Eating disorders: are students skinny or starving?

By Allie Stein
April 6, 2016

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Those who struggle with eating disoders seem to have a constant fear of the scale. CAELAN WORYK / ASSISTANT PERSPECTIVES EDITOR

Editor’s note: Some names have been omitted to protect certain sources’ privacy.

Boiling to Death

“There’s an expression about a frog that defines my experience really well,” Leslie B. said. “If you put a frog in boiling water, it will jump out to save itself, but if you put a frog in room temperature water and slowly turn up the heat, it will boil to death.”

Leslie was diagnosed with anorexia nervosa when she was 15 years old.

“I was boiling to death and I had no idea,” Leslie said.

The National Eating Disorder Association (NEDA) defines anorexia nervosa as a serious and potentially life-threatening eating disorder that is characterized by self-starvation and excessive weight loss.

Warning signs and symptoms include intense fear of weight gain, dramatic weight loss and excessive exercise.

Although she was at her worst point when she was diagnosed at 15, Leslie said everything began a year or so prior, when she was 14 years old.

“At first, I would skip breakfast because ‘it nauseated me’,” Leslie said.  “Then, I stopped eating lunch in the cafeteria at school because ‘nothing appealed to me that day’ and it got to the point where I’d have four bites of dinner before smushing everything around on my plate and throwing it away.”

Looking back now, Leslie realizes that her most severe point was about four months before she began treatment.

“I weighed in at about 100 pounds even,” Leslie said.  “By the time I got to therapy I had gained one pound and I thought it was the end of the world.”

Leslie went to an inpatient clinic the summer she turned 16.  She stayed in inpatient care for about a week and continued outpatient therapy for the subsequent four, where she met with a doctor three times a week.

According to the National Association of Anorexia Nervosa and Associated Disorders, only one in 10 men and women with eating disorders receive treatment. Only 35 percent of people that do actually receive treatment get it at a specialized facility for eating disorders.

“I don’t know if I really understood what I was doing to myself until after I’d finished therapy,” Leslie said. “I’ve been in recovery since then, but I don’t consider my anorexia to have ever ended because I still deal with it to this day.”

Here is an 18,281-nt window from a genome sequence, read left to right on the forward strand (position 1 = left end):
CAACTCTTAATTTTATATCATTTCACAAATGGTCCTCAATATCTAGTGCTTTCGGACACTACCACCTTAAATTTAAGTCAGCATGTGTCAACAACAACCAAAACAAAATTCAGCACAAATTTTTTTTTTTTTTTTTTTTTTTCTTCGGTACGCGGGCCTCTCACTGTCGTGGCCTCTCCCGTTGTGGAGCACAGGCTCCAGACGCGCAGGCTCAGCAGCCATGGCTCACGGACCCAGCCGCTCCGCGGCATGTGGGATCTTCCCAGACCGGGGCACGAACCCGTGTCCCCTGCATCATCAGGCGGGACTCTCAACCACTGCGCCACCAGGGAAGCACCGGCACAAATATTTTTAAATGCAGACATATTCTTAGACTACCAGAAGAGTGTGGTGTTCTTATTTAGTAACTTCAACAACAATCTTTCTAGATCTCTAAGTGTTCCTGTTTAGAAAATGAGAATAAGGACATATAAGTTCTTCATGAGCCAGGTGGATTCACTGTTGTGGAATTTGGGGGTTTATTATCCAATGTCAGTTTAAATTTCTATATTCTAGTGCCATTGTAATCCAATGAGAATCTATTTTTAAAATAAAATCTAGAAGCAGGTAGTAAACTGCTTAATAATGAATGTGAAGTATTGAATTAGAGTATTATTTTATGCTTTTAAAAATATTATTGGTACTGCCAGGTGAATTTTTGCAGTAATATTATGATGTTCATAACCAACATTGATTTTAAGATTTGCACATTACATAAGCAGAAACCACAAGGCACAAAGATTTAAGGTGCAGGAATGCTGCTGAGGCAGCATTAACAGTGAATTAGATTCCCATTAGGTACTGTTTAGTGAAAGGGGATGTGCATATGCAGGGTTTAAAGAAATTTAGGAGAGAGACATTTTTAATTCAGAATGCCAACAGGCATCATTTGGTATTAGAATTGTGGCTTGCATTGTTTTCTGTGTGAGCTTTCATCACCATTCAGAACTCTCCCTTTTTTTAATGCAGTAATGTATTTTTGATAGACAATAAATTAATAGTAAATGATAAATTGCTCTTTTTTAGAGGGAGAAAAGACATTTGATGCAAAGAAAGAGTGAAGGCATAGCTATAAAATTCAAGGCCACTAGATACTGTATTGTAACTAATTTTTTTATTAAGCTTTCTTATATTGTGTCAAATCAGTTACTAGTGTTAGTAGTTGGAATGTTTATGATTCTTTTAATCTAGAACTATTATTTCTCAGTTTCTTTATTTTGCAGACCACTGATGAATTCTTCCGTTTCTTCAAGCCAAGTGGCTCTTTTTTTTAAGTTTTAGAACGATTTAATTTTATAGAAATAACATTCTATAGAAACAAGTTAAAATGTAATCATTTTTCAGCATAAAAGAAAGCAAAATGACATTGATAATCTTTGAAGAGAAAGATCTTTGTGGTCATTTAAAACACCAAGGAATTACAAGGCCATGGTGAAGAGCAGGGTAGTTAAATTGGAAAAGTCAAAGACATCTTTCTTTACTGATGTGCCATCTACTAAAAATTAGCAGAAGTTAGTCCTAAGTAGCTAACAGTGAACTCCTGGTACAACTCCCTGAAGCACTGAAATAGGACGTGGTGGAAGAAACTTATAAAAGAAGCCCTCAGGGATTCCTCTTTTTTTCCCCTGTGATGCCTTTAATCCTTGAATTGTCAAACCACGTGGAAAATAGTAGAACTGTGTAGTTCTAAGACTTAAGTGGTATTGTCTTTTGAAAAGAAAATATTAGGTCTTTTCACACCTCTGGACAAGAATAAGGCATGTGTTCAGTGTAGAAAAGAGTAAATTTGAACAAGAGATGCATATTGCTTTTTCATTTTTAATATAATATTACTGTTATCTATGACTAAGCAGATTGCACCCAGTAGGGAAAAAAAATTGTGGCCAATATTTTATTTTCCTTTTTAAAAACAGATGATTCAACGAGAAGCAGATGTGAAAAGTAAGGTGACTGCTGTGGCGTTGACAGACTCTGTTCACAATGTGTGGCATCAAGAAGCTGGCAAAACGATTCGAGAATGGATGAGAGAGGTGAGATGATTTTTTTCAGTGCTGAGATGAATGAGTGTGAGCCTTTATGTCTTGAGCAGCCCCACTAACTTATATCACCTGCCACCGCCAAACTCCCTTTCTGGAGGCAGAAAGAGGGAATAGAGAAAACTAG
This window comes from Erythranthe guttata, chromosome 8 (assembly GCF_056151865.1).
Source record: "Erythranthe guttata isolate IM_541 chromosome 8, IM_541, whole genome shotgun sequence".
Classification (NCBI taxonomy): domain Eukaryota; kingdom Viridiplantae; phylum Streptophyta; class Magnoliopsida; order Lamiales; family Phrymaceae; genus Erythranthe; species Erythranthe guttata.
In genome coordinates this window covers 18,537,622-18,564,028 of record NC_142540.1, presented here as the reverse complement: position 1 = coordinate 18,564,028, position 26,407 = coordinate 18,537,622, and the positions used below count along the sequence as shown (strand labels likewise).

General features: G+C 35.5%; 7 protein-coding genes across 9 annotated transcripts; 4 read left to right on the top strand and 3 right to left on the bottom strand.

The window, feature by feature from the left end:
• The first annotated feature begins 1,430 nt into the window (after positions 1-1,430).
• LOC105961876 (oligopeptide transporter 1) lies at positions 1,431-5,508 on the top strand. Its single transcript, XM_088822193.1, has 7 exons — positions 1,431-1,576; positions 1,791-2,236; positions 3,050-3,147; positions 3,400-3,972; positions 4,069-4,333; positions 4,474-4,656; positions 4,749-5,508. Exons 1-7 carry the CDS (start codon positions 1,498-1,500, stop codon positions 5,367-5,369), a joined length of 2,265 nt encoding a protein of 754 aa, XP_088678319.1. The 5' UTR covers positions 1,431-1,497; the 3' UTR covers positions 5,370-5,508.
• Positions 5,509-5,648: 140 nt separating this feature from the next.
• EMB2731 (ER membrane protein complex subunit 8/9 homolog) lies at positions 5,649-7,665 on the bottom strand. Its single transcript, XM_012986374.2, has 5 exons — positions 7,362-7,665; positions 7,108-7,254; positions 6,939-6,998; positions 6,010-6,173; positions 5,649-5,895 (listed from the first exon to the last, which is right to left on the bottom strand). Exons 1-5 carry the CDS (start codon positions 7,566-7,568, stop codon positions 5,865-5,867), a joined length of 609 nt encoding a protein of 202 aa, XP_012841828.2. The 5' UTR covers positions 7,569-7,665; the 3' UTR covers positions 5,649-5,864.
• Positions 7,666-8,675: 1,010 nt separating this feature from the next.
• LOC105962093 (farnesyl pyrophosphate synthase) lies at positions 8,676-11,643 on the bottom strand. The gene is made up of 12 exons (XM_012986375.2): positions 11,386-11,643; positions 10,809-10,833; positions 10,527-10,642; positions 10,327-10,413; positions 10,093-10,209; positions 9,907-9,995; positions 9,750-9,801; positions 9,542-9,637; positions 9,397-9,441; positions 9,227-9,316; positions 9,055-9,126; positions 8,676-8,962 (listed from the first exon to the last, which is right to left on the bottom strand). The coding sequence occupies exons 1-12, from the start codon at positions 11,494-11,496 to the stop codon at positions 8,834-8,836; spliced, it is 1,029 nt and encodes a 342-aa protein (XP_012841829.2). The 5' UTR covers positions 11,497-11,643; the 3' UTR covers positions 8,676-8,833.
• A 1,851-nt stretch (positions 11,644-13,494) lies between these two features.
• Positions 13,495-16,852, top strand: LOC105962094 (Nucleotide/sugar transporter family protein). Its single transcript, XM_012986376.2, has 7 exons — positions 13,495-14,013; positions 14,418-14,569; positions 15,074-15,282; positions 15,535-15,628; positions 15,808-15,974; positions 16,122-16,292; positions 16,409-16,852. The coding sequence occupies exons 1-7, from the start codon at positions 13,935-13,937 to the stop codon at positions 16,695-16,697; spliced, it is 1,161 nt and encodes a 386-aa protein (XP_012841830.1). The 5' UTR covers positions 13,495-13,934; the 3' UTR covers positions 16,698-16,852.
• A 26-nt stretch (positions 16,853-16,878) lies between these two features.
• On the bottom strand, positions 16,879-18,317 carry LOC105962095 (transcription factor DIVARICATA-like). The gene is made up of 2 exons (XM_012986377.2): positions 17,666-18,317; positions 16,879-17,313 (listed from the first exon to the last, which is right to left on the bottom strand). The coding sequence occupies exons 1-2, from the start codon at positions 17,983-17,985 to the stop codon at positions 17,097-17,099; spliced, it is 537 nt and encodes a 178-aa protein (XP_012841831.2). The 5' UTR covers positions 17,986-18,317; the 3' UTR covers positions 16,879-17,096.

With the highest mortality rate of any mental illness, eating disorders can be deadly if left untreated.

“I still struggle with the nagging voice in my head on particularly bad days,” Leslie said.  “I’m stronger now, though, and I’m much better at ignoring it.”

Looking back, Leslie is proud of herself for how far she has come.

“I know my experience has made me who I am today, but it wasn’t my anorexia that made me stronger. I did that for myself,” Leslie said. “I picked myself up because nobody else did and I pushed myself forward to recovery because nobody else did.”

Most importantly, Leslie hopes to raise awareness for eating disorders and other people who may have similar stories.

“I want people to understand that no one starves themselves or throws up after every meal just for fun or for attention or for their spring break body,” Leslie said. “It’s an illness.”

“Skinny,” blonde and perfect

The NEDA found that girls especially will start to express concerns about their body around the age of 6.

Additionally, 40-60 percent of girls will become concerned about their weight and develop a fear of becoming “fat” in elementary school.

What does “fat” mean to a 6-year-old girl? How could a child so young be able to look in the mirror and say “I am fat.”

This idea of “fat” comes from negative body image.

Psychology Today defines body image as the mental representation one creates, regardless of how closely related it is to how others see you.

“You could be the ripest, juiciest peach in the world,” Tia Iezzi said. “But there is still going to be somebody who hates peaches.”

Iezzi is a 2015 graduate of Temple University. Her four-year battle with anorexia and bulimia began when she was 16 years old.

Looking back now, Iezzi realizes that the battle began long before her 16th year.

“I know my disorder came from a constant self esteem battle,” Iezzi said. “Ever since I can remember I was short and chubby.”

Self esteem and body image are closely related risk factors when it comes to the development of an eating disorder.

Men and women who suffer from self-esteem and body image issues will often compare their own body to others.

“I remember being at the store with my mom when I was very little,” Iezzi said. “I looked at a little girl around the same age as me and thought, “Why do I not look like her?” She was “skinny,” blonde and perfect and there I was short and chubby with dark unruly hair.”

Looking back, Iezzi recognizes that she was always uncomfortable in her own skin.

“I was always wearing baggy clothes and my hair was always pulled back in a bun,” Iezzi said. “It still saddens me that I spent so much time being upset about how I looked.”

Iezzi’s battle began when she got very sick at the beginning of her junior year of high school. After not being able to eat anything besides popsicles and pudding for a few weeks, she quickly noticed how much weight she had been losing.